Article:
Becca hopped and tried to catch one. Maybe a fairy queen would grant her a wish!

But she didn’t let fairy-chasing delay her too long. Casey was waiting.

“Casey? Are you here?” Becca called, cautious to keep her voice from being too loud, even though she was sure she had gotten far enough away from the house. She didn’t want Mom finding Casey.

“I am always here, little friend,” a deep voice replied. The voice seemed everywhere at first, surrounding the girl like a warm blanket.

Two golden orbs, like twin suns, appeared before the girl. The eyes, each easily the size of her head, hovered in the air among the tree branches for a moment. Then the greenery of the forest around the eyes shimmered in waves like hot pavement until a long, scaly muzzle the color of sunlit summer leaves appeared inches in front of Becca.

“Welcome back,” Casey murmured, twitching her lips. The edges of the dragon’s mouth curled up in a reptilian smile, showing the mouthful of teeth lining her muzzle.

The girl giggled and threw her arms around Casey’s nose. “I missed you,” the girl told the dragon. “I wanted to come visit you everyday! But school and Mom kept me away.”

Her annoyed pout lasted only a moment. She was so happy to see her friend.

“I missed you as well, little one,” Casey admitted, and nuzzled the girl back with the rounded end of her long nose.

“Oh, Casey!” Becca exclaimed, sprinting to her backpack. “I brought my favorite doll, Miss Heather. And her friend, Mister Teddy. And my favorite book. And sandwiches and tea–so we can have a real tea party!” The girl pulled items out of the bag in a flurry of motion, setting each on an old tree stump as she introduced them. The last item out of the bag was a bottle marked Lipton filled with light brown liquid that sloshed as Becca set it with a thunk onto the stump.

“Strawberry?” Casey asked, tilting her large head and widening her eyes.

“Of course! I know it’s your favorite!”

“Mmm,” Casey purred, and sniffed at the tree stump.

“Wait, wait!” Becca said, raising her hands. “Let me set everything up first.”

“Oh, all right.” A smooth rumbling noise came from the dragon as she chuckled.

Casey watched as her friend arranged the tea party. Becca draped a blue bath towel over the stump, making a lovely tablecloth of it. Then, she set out four tiny plastic tea cups on four tiny plastic saucers. Next, were the two sandwiches, set opposite each other–one for Becca and one for Casey–causing the dragon to twitch her nostrils and stir a soft breeze that made Becca giggle. Lastly, the girl set Miss Heather and Mister Teddy to either side of the table.

“Okay,” Becca said with a look of pride at her accomplishment.

Then, she changed to tea party hostess. “Thank you, everyone, for coming to have tea with me today. Please be seated and I will serve us.”

Casey smiled and rested her head on the ground in front of the table, listening and slowly blinking her large golden eyes.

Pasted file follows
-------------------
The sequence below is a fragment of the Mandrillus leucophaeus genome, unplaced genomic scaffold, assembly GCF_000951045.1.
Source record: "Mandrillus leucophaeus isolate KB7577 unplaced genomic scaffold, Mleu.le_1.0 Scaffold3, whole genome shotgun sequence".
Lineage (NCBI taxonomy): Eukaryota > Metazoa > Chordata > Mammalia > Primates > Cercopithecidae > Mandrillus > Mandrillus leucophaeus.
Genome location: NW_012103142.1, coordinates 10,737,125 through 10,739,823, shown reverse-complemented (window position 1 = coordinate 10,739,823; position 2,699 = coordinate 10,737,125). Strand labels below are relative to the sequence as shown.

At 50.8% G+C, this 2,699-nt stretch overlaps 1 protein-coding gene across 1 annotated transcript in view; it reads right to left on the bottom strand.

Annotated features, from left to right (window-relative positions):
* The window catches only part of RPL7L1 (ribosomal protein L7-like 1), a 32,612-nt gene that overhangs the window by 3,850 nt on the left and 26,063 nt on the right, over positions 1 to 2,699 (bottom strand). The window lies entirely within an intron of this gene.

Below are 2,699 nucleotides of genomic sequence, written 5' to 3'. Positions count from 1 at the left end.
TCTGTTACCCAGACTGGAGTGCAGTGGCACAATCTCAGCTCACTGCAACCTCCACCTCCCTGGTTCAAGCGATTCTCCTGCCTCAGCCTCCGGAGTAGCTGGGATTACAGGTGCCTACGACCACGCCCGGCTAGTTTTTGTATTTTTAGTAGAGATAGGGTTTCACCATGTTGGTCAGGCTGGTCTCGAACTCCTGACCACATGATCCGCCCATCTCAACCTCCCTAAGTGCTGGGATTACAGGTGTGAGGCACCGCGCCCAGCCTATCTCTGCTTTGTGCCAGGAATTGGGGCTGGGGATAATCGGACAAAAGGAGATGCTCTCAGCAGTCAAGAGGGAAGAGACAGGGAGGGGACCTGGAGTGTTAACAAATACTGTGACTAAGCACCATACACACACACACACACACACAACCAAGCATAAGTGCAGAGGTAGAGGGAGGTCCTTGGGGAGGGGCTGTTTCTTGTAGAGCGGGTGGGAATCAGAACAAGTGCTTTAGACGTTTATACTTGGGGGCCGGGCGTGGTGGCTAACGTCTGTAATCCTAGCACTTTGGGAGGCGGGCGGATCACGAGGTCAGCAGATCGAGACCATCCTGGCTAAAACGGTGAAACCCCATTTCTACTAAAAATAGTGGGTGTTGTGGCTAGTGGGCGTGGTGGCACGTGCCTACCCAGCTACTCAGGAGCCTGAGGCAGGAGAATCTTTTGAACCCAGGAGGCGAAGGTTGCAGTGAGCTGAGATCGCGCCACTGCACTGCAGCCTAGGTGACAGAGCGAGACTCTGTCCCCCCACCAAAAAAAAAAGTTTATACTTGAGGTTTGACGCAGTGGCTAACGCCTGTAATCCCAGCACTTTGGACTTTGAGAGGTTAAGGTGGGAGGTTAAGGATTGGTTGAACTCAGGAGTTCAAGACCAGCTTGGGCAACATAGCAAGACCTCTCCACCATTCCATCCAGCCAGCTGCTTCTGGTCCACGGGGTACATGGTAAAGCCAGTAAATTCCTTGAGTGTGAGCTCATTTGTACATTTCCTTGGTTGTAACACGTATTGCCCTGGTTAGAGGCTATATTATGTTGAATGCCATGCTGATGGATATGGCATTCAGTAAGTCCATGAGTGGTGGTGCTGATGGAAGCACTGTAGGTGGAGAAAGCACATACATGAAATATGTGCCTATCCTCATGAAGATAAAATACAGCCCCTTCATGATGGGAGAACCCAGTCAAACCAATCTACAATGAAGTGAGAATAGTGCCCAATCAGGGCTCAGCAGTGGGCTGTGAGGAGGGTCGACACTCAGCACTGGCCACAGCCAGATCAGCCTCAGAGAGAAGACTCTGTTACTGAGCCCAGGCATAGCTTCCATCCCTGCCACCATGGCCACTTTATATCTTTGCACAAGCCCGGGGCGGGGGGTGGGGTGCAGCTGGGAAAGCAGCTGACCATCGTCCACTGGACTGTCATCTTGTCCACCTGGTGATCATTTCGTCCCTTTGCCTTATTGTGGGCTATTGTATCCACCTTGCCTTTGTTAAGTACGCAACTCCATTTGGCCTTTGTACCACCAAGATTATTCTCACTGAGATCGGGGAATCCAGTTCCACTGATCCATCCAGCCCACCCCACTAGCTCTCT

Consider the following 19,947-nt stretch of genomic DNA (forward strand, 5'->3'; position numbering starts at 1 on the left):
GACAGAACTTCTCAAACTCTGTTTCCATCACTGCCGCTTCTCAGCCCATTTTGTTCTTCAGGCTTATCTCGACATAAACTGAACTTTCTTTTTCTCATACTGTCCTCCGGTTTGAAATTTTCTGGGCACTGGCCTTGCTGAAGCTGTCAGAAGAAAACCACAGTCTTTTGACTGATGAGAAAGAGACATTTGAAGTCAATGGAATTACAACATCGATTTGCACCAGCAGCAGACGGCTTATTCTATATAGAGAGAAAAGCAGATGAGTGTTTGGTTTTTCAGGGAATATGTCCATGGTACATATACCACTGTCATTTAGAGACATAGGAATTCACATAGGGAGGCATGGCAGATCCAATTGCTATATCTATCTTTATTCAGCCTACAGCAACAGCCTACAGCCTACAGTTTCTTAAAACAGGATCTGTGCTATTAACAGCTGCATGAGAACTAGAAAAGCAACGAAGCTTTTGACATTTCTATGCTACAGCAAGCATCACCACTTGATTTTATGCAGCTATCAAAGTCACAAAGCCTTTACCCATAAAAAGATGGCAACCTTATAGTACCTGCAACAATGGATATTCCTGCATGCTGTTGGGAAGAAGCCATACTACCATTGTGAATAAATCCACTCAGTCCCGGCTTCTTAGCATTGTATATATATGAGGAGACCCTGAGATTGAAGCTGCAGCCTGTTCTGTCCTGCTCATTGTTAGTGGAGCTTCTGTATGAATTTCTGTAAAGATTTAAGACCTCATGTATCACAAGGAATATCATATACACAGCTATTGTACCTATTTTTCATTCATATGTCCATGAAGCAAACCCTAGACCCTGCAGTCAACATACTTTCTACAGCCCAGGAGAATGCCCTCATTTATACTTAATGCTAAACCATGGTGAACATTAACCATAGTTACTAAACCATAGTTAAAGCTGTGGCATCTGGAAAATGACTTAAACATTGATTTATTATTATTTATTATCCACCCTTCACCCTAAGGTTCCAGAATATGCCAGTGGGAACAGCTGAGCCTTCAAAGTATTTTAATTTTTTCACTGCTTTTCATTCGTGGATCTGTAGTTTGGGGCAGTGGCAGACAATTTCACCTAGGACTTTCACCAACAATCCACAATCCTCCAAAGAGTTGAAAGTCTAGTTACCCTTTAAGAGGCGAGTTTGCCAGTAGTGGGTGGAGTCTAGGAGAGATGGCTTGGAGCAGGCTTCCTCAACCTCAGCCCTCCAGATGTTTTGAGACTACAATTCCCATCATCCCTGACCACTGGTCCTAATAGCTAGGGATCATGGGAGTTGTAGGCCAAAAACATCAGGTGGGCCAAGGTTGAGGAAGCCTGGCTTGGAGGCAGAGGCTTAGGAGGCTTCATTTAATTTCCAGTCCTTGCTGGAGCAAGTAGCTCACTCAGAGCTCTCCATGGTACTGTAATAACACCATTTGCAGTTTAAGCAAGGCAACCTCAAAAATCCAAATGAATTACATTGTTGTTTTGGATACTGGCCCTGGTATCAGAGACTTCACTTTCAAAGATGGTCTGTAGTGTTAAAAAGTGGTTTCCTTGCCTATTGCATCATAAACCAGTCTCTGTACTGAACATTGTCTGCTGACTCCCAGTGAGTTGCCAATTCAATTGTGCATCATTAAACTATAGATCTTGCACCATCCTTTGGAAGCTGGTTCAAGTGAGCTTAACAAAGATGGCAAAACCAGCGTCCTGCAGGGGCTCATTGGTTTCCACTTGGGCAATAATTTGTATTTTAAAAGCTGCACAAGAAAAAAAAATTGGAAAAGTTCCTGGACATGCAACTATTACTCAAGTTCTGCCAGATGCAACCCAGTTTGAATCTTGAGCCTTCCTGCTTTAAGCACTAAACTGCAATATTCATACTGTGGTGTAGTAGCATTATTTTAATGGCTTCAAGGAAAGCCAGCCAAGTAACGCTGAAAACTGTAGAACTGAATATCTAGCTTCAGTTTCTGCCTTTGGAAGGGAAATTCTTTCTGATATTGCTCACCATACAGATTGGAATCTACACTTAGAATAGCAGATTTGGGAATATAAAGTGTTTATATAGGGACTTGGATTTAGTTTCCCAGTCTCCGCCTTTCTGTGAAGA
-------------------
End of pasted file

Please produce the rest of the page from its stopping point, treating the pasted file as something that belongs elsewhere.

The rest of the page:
“Now, you say ‘Thank you for inviting me and being such a gracious host,’” Becca prompted.

“Thank you, Becca, for inviting me and being such a gracious host,” Casey replied, her smile widening.

“Miss Becca,” the girl whispered beside her hand.

“My apologies, Miss Becca.”

Becca smiled and kneeled before the table. Then, she began pouring the tea into the tiny cups. As she did, she asked Heather and Mr. Teddy how the children were and what was new with them, nodding politely as they answered. Becca leaned over and tipped a tea cup first to Miss Heather’s mouth, then to Mister Teddy’s.

“Isn’t this fun?” Becca asked, a huge smile lighting up her face.

“I cannot recall ever having more fun. I’ve never been to a tea party before,” Casey replied.

The dragon looked fondly upon the little girl as Becca unwrapped the sandwiches and extended Casey’s toward her. Casey stuck out her tongue, a great pink thing, longer than Becca was tall, and took the sandwich with great care. It disappeared with one flick of Casey’s tongue and a satisfied look spread across the dragon’s face as she made a purring noise.

Becca giggled and took the biggest bite she could from her own sandwich in response. Casey chuckled back.

Then, the dragon dipped the tip of her tongue into her own tiny tea cup and looked happy with the taste of the sweet drink Becca had brought.

“Oh, I also brought a book!” Becca suddenly exclaimed, clapping her hands and holding the fingers tightly laced together. “It’s a book my grandma read to my mom and my mom reads to me and now I want to read it to you.”

“That sounds lovely,” Casey said.

“It’s called The Monster at the End of This Book.” With that, Becca scooted up against the side of Casey’s nose and settled herself onto the noisy bed of pine needles and leaves, opening the book and beginning to read.

~ ~ ~ ~ ~

This story and all related material are the original works of Awaiting the Muse and Effy J. Roan AKA Effraeti. All rights reserved.
Creative Commons License
Awaiting the Muse by Effy J. Roan AKA Effraeti is licensed under a Creative Commons Attribution-NonCommercial-NoDerivs 3.0 Unported License.